Arts & Entertainment
Review: Elvis '68
From Issue: Volume XXII - Number 11
By Ben Miles
Elvis Presley was a social and cultural phenomenon. His swiveling hips, magnetic charisma, and intuitive gift for rhythm, Blues, and Gospel made him a major musical innovator and earned him the title of the King of Rock ‘n Roll. But after The Beatles’ meteoric rise and the British Invasion, the sixties seem to belong to another sort of musical entertainer.
Then came 1968, a year of turmoil – the Vietnam War was raging, Martin Luther King Jr. and Robert Kennedy were each assassinated, and there was riotous upheaval at Chicago’s Democratic Convention. But also it was the year of artistic reinvention for the groundbreaking and uniquely American entertainer once praised and often condemned as Elvis the Pelvis.
At Fullerton’s Maverick Theater – through June 14, we get the whole true story behind Elvis’ so-called “’68 Comeback Special.” Written and directed by the Maverick’s founding artistic director, Brian Newell, “Elvis ’68” chronicles the nervousness of Elvis Presley appearing before a live (television) audience for the first time in years, the uncertainty behind the production process, and the legacy left from that daring TV exploit. It is an unexpectedly gripping tale that puts today’s audiences in the surrogate seats of that Burbank studio audience, some 46 years ago.
With consummate musicianship – Jack Majdecki on guitar; Floyd Bland on bass; and Sho Fujieda on drums – and harmonious back-up singers (Annamaria Mayer and Lauren Shoemaker with a rotating roster of support vocalist, including Kari Kennedy, Amy Glinskas, Janell Henry), the show is set in motion by a naturalistic Frank Tyron playing TV director Steve Binder. Tyron’s Binder serves as the sturdy narrator of the story. Through him we learn of the varying visions held of this 1968 TV special. Through Binder’s eyes we also get a glimpse of the down-to-earth and “egoless” individual that Elvis actually seemed to be. And who knew that when it came to alcohol, Elvis Presley was a teetotaler?
Elvis’ manager, Colonel Tom Parker wanted what would amount to a Christmas special (though the program was filmed in June of that year, it wasn’t aired until December 3). And though Elvis did perform one holiday song, his signature “Blue Christmas,” ostensibly the program was a showcase for Elvis to revisit his founding hits, such as “Hound Dog,” “Jailhouse Rock,” and “Don’t Be Cruel,” as well as some of his root sounds like “That’s All Right” and “Lawdy Miss Clawdy.” What’s more, the TV special functioned as a platform to introduce new, never-before-heard songs such as the melodic “Memories” and the rollicking “Guitar Man.”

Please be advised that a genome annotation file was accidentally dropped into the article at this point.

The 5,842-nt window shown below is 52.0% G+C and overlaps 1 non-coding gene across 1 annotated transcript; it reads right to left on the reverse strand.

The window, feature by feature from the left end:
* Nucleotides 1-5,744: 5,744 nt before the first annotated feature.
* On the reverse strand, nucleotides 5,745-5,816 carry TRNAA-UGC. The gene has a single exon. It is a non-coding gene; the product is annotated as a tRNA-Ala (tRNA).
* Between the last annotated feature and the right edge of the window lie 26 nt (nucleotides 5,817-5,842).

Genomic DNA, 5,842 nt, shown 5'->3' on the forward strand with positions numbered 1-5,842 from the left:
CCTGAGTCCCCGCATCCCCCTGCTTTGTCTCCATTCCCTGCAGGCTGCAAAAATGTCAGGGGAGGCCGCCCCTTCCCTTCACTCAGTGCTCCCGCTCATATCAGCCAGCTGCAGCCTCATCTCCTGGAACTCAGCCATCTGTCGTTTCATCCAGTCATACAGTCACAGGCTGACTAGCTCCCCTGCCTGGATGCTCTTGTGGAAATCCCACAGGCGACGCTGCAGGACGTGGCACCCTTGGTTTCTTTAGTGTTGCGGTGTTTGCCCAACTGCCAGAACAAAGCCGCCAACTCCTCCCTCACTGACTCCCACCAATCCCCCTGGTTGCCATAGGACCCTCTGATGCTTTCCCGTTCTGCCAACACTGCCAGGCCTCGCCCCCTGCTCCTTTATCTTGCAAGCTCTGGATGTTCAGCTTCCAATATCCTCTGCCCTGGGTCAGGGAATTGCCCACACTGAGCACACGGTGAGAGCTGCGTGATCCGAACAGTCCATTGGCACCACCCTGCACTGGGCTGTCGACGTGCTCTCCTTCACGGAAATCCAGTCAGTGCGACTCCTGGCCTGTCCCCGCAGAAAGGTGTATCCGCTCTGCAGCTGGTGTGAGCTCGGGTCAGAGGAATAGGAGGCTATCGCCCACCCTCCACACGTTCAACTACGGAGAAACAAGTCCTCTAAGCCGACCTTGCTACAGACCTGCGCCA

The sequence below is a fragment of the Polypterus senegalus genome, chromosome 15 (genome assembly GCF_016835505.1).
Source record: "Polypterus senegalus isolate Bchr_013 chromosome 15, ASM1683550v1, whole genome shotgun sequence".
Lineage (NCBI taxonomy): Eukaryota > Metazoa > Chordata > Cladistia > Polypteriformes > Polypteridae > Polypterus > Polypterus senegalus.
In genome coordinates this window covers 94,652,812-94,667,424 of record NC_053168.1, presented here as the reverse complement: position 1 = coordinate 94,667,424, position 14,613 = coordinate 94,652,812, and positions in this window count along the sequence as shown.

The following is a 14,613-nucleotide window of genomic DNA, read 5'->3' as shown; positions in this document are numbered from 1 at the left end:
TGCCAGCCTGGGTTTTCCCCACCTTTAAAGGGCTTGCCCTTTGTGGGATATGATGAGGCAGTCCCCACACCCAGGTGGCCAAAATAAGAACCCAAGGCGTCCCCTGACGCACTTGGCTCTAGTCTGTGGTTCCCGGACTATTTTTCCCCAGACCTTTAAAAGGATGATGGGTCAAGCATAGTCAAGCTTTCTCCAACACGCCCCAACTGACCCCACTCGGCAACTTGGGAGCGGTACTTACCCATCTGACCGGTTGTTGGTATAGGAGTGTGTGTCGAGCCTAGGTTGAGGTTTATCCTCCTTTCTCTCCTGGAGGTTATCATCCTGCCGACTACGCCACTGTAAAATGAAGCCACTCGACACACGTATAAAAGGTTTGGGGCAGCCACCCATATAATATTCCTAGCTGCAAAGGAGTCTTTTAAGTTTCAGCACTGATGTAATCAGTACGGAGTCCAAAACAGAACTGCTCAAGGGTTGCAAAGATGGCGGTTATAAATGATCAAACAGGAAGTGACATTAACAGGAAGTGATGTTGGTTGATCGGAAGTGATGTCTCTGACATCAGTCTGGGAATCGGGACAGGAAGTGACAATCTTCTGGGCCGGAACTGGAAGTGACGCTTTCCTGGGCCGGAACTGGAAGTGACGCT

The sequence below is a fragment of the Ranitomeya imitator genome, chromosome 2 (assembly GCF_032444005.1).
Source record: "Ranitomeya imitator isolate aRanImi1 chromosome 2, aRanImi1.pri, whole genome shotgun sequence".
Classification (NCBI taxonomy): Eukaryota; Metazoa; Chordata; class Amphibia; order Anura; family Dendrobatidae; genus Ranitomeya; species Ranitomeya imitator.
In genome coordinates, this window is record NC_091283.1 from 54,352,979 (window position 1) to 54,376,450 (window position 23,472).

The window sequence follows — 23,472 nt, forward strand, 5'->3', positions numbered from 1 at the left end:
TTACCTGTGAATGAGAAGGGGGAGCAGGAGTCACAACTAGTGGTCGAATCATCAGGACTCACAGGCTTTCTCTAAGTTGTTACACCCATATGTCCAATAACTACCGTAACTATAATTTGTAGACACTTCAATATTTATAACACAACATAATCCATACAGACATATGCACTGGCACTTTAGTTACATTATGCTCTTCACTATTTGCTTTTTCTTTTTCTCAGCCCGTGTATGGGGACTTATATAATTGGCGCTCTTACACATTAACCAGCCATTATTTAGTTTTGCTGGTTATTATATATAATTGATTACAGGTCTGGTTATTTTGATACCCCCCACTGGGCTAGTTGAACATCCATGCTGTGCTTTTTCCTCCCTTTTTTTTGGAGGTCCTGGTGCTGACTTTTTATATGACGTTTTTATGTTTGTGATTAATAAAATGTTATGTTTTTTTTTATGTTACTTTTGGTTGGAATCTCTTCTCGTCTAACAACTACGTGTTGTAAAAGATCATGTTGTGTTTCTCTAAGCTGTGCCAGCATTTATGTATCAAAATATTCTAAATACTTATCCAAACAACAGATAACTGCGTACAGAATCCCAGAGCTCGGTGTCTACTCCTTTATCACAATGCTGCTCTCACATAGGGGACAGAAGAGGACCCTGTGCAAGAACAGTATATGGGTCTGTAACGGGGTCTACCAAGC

Casey Ryan as Elvis Presley shoulders the burden of playing one of the most recognizable figures of the 20th century. Not only does Ryan succeed in capturing the look of Elvis, circa 1968 (helped by the clever costuming of Curtis Jerome and Heidi Newell), he also evokes the spirit of Elvis’ music while emulating the distinctive, karate-inspired musical moves made famous by the King. Ryan transcends the Elvis imitator mode by being authentically and fully present on stage and genuinely connecting with the audience. Plus he has the vocal chops to turn an audience of theatergoers into a group of Elvis acolytes, no small feat.
For Elvis fans young and old, “Elvis ’68” is a sweet treat of a show. Hugely engaging and rife with nostalgia for those of us who remember witnessing the event back in the day, “Elvis ’68” is a show for anyone and everyone interested in the evolution of popular music and the singular sensation that was and is Elvis Presley.
“Elvis ’68” continues at the Maverick Theater through June 14. The Maverick Theater is located at 110 East Walnut, Fullerton. Show times are Fridays and Saturdays at 8 p.m. Sunday shows are at 6 p.m. For reservations, call (714) 526-7070. For online ticketing and further information, visit mavericktheater.com.